I have written many times, over the years, about Ray Oldenburg’s concept of the Third Place., informal public gathering areas that offer comfort, camaraderie, and emotional safety.
The Brookings Institute says this about third Places:
Urban planners seeking to stabilize neighborhoods are focusing on the critical role that “third places” can play in strengthening our sense of community. Third places is a term coined by sociologist Ray Oldenburg and refers to places where people spend time between home (‘first’ place) and work (‘second’ place). They are locations where we exchange ideas, have a good time, and build relationships.
Once again, the idea of a third place is on my mind. An example of a welcoming, comfortable, and comforting third place is the fictional bar room in the old television comedy series, Cheers. In years past, my wannabe third places have ranged from libraries to a local Flying Saucer “beer emporium” to a former neighbor’s professionally-equipped wood shop. More recently, my Unitarian Universalist church has served, on and off, as a wannabe third place of sorts, but only on the rare occasions when it is open and alive with people and genuinely welcoming . I have never felt that any place has fully met my desires and expectations of a third place. It occurs to me, as I mull this over in my mind, that no one is assured of access to a third place—not that a person might be excluded from one, but that he might not find all the attributes of what would constitute a third place in any one location.
For me, a third place would be a place where I would feel absolutely comfortable to be myself, without worry that I might be judged as too serious or too silly or not sufficiently intelligent or intellectually arrogant or…on and on. And it would be available to me, if not around the clock, at least from morning until night. And the people there would be genuinely friendly and caring. And I would not have to pay for the privilege of being there. The bar room in Cheers is, I suppose, is the model for my imaginary third place. I have, over the years, thought about and talked about creating such a place, but I haven’t taken any action to bring it about. Except in my fiction, in my mind. My Fourth Estate Tavern, situated in a fictional financially depressed town in Arkansas, has all the trappings of a third place. I would love to replicate, in the real world, the Fourth Estate Tavern. It’s not just the place, by the way. It’s the people in the place, too, in symbiotic relationships with one another and with the place itself. The place has to be right, but without the right people, it cannot be a functioning third place. Similarly, all the right people might mingle in one place, but if it’s not the right place, it cannot be a functioning third place. Hmm.
Yesterday afternoon, my third place came into sharp focus for me. Mi novia and a close friend and I spend part of the afternoon in conversation, sitting in a comfortable setting, having a drink, and exploring whatever happened to be on our minds. The fact that we were in my house, not a public place, detracted from the concept of third place. And the fact that our gathering required intention (it did not organically flow from…just showing up) did not mirror my vision of a third place. But, still…it felt like a third place. It felt a little like my imaginary time, engaging in wide-ranging conversations with a diverse group of people, at the Fourth Estate Tavern.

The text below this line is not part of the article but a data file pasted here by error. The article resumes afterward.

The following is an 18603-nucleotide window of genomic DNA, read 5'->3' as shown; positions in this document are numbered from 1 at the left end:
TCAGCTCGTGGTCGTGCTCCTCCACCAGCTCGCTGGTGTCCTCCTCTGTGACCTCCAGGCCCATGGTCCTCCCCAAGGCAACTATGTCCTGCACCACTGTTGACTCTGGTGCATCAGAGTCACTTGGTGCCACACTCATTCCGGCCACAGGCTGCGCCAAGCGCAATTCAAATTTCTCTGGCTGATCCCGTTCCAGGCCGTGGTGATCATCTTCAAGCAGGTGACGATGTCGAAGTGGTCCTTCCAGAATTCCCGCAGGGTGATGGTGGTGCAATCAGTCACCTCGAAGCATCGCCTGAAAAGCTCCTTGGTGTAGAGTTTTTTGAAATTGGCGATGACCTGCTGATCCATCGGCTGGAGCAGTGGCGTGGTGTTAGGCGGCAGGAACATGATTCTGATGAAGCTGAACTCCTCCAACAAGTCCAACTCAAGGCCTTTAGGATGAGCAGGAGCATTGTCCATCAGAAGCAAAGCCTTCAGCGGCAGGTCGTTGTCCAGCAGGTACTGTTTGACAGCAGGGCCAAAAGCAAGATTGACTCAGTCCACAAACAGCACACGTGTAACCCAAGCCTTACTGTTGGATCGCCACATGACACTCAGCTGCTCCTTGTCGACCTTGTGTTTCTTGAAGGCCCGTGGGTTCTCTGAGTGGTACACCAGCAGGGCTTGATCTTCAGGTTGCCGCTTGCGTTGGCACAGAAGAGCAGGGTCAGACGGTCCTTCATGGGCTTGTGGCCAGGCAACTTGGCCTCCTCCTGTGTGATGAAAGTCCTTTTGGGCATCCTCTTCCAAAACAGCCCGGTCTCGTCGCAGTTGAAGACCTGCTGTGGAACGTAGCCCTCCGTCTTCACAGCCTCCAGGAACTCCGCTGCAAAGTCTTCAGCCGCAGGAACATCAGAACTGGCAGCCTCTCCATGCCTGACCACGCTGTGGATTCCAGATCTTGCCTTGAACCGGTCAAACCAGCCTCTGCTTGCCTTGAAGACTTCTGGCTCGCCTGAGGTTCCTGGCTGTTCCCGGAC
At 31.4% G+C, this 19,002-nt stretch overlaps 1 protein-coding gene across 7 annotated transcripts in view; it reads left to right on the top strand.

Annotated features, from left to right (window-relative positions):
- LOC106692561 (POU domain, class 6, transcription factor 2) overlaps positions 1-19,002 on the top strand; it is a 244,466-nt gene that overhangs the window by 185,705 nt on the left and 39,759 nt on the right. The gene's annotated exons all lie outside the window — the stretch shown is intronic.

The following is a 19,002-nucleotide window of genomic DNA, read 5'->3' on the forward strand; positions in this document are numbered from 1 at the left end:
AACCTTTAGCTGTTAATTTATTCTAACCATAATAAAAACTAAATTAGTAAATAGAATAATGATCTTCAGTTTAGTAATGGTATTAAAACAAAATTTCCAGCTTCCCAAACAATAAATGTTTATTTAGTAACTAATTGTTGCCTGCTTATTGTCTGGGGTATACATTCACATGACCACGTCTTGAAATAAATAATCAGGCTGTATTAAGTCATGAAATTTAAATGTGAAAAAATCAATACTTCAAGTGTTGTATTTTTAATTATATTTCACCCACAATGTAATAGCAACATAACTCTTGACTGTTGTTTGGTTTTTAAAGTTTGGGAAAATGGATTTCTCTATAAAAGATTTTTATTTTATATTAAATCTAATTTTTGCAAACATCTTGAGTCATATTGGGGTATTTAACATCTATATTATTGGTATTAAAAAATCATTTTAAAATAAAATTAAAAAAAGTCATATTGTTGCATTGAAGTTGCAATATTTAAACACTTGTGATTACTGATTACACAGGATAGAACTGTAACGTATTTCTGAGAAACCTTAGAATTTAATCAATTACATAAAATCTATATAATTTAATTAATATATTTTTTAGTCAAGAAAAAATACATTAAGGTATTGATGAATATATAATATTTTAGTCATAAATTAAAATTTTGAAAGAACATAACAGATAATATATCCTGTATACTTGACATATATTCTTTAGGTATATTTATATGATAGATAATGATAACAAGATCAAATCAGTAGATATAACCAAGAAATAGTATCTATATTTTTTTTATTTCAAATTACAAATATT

Today is Mother’s Day. Like several other holidays, I am not especially enamored of Mother’s Day. I am extremely grateful for the love and influence of mothers, but the expected formal appreciation emerging from the holiday strikes me as artificial and unnecessary. I suppose some people need to be reminded of the importance of mothers; I do not. And I suppose some children need to be reminded to express their appreciation to their (and all) mothers. I am forever grateful to my mother; no reminder needed. Like Valentine’s Day, I tend to steer clear of “celebrating” the day, in part because it has become so clearly commercial and so intrinsically hollow. Yet I always made it a point to send my mother cards or flowers or otherwise express my formal appreciation for her. Whether she expected it or not, I wanted to be sure my disdain for the practice of celebrating it did not conflict with my mother’s experience of the day. Maybe I simply did not have the courage of my convictions. I hope it wasn’t that. I may never know, without intense, long-term therapy and counseling. 🙂
Certain painful emotions seem to linger forever. Maybe they can be overcome, though, with the help of a professional. Someone who can assist the sufferer by guiding a psychological scalpel to excise the mental malignancy that is bound to the person’s mind. That could be incredibly freeing. But a “psychiatric surgeon” sounds dangerous; if she cuts the wrong emotional tissue, everything could go horribly awry. More hmmm.
I am staying home from church today, though I want to see and hear a friend read poetry…but the theme for the day echoes the day itself: Mother’s Day. Whether I watch the event online remains to be seen. I wonder whether I sometimes take myself too seriously. There is no question about it; no need to wonder.
While I skip church, I will relax and allow the day to unfold around me. And I will consider where, if anywhere, I belong. It’s those deep, mind-altering questions, that can make or break a third place.
EDIT: I just listened to and watched part of the UUVC service. My friend Patty’s reading was extraordinary. I may look again at my attitudes about Mother’s Day.
’twas moving, indeed, Meg.
it was a moving service. Glad I was where I could wipe away the tears.